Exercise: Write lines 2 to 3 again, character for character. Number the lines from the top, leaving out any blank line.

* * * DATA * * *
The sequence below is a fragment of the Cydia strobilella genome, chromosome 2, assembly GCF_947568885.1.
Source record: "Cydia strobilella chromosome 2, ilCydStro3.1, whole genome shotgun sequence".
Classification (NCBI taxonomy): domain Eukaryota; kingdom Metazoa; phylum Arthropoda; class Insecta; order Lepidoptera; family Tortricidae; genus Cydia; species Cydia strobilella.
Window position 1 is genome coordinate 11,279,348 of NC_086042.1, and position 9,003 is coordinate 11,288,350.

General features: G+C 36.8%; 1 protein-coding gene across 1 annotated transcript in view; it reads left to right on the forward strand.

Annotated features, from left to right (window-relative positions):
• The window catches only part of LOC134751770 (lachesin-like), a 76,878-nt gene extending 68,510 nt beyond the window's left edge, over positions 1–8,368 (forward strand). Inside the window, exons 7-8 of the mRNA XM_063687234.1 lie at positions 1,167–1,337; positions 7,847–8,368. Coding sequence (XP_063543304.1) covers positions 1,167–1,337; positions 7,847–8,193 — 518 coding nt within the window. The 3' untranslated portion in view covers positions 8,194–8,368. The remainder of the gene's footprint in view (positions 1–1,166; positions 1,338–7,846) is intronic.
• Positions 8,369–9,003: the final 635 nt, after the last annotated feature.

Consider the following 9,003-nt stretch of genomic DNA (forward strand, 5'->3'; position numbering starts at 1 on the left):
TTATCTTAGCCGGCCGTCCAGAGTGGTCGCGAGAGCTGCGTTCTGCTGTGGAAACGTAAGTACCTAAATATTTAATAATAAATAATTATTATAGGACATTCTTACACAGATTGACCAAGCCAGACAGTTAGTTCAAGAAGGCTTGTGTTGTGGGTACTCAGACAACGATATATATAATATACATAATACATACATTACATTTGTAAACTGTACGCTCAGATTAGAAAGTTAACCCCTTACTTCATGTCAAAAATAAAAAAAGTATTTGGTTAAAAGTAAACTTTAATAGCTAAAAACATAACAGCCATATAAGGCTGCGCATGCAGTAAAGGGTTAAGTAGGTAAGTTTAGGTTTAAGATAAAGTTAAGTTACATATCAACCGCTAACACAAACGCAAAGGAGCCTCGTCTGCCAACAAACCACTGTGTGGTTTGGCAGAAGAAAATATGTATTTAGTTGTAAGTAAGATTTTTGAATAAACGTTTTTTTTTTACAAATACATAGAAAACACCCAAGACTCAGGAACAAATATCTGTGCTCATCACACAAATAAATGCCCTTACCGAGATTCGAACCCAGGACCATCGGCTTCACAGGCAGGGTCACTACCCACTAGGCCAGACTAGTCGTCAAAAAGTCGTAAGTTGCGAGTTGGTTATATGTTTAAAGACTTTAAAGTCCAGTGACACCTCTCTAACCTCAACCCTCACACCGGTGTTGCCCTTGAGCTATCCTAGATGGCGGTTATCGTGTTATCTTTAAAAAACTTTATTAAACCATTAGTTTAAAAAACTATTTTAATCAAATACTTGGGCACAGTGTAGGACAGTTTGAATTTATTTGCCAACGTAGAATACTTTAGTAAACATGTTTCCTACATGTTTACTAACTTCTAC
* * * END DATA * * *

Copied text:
Source record: "Cydia strobilella chromosome 2, ilCydStro3.1, whole genome shotgun sequence".
Classification (NCBI taxonomy): domain Eukaryota; kingdom Metazoa; phylum Arthropoda; class Insecta; order Lepidoptera; family Tortricidae; genus Cydia; species Cydia strobilella.